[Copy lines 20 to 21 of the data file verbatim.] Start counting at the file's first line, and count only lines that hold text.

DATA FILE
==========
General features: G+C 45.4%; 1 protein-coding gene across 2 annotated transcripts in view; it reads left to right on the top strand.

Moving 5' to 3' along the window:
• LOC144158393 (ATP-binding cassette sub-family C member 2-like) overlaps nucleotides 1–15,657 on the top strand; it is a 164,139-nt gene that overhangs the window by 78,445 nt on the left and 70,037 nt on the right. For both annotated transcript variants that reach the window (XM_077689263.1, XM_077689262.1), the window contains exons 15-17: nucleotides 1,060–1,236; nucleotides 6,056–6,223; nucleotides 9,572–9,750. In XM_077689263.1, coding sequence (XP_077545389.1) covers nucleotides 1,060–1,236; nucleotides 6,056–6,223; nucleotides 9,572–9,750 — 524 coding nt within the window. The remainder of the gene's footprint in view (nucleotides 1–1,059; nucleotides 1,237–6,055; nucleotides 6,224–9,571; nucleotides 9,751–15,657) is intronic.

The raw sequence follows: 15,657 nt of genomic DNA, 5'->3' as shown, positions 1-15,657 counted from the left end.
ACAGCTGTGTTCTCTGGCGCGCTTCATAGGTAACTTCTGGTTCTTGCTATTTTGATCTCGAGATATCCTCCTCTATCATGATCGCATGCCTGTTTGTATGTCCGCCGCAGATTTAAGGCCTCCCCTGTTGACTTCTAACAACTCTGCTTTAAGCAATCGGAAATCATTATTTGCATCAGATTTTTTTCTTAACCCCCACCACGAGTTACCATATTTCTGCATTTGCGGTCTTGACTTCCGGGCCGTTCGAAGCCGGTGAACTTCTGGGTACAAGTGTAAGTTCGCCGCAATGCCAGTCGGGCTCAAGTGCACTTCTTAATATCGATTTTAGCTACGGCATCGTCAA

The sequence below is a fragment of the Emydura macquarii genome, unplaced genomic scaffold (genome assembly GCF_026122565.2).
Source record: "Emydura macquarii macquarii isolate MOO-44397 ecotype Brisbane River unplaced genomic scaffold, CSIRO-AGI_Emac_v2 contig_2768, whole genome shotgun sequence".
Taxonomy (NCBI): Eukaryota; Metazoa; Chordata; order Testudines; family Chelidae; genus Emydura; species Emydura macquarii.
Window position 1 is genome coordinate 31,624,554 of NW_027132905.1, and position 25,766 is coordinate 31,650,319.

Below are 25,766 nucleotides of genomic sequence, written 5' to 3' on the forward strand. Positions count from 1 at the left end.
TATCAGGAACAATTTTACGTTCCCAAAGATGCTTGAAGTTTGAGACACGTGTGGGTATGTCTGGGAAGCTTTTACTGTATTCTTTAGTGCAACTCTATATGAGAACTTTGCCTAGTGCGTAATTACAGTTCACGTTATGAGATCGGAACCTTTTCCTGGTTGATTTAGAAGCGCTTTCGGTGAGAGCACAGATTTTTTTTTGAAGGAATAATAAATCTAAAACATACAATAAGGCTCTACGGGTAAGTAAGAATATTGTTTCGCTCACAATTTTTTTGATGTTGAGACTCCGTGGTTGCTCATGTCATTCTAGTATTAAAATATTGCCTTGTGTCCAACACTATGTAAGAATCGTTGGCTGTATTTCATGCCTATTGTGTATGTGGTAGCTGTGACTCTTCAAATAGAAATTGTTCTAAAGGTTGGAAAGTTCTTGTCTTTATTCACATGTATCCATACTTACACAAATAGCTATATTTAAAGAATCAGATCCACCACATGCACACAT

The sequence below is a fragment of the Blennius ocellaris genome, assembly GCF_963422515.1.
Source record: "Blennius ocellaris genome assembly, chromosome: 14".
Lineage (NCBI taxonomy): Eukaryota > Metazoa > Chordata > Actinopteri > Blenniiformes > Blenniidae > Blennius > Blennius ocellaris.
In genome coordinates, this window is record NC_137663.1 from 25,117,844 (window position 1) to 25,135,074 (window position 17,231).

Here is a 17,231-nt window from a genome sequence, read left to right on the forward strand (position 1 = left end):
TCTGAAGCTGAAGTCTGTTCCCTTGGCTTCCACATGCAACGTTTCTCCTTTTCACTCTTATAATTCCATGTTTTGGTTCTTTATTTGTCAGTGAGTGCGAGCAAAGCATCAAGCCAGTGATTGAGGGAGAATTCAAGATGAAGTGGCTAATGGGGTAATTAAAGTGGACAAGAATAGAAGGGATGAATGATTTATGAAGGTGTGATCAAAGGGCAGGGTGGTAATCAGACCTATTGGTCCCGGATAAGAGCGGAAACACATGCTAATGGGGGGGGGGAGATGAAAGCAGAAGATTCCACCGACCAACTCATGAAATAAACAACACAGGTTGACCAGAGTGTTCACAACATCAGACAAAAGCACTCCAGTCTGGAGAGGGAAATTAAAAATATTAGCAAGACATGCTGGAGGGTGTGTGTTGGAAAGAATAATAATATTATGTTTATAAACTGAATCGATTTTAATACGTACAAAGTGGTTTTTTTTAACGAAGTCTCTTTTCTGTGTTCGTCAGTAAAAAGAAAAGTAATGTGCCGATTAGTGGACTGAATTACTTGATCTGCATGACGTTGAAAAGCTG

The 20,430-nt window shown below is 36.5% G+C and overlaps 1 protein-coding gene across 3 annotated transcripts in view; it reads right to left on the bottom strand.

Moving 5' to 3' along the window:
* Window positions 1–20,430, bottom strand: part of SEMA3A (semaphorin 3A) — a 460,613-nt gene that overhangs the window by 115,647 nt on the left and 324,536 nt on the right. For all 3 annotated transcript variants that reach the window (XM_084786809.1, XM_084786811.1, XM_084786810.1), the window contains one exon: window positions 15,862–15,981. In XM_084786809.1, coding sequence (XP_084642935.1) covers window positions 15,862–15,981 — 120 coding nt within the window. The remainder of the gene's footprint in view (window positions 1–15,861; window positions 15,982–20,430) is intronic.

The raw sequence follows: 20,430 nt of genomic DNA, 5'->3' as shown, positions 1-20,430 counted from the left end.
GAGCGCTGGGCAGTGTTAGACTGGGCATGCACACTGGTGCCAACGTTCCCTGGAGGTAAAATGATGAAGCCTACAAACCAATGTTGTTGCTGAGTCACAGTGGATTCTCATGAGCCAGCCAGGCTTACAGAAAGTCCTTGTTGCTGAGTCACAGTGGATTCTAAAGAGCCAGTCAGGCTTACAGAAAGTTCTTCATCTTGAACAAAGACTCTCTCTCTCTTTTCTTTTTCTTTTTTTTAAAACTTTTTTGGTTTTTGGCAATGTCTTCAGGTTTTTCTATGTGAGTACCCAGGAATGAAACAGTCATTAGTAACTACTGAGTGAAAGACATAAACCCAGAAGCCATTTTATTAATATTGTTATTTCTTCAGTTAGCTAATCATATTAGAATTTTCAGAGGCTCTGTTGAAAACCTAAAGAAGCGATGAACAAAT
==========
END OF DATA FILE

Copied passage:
* Window positions 1–20,430, bottom strand: part of SEMA3A (semaphorin 3A) — a 460,613-nt gene that overhangs the window by 115,647 nt on the left and 324,536 nt on the right. For all 3 annotated transcript variants that reach the window (XM_084786809.1, XM_084786811.1, XM_084786810.1), the window contains one exon: window positions 15,862–15,981. In XM_084786809.1, coding sequence (XP_084642935.1) covers window positions 15,862–15,981 — 120 coding nt within the window. The remainder of the gene's footprint in view (window positions 1–15,861; window positions 15,982–20,430) is intronic.

The raw sequence follows: 20,430 nt of genomic DNA, 5'->3' as shown, positions 1-20,430 counted from the left end.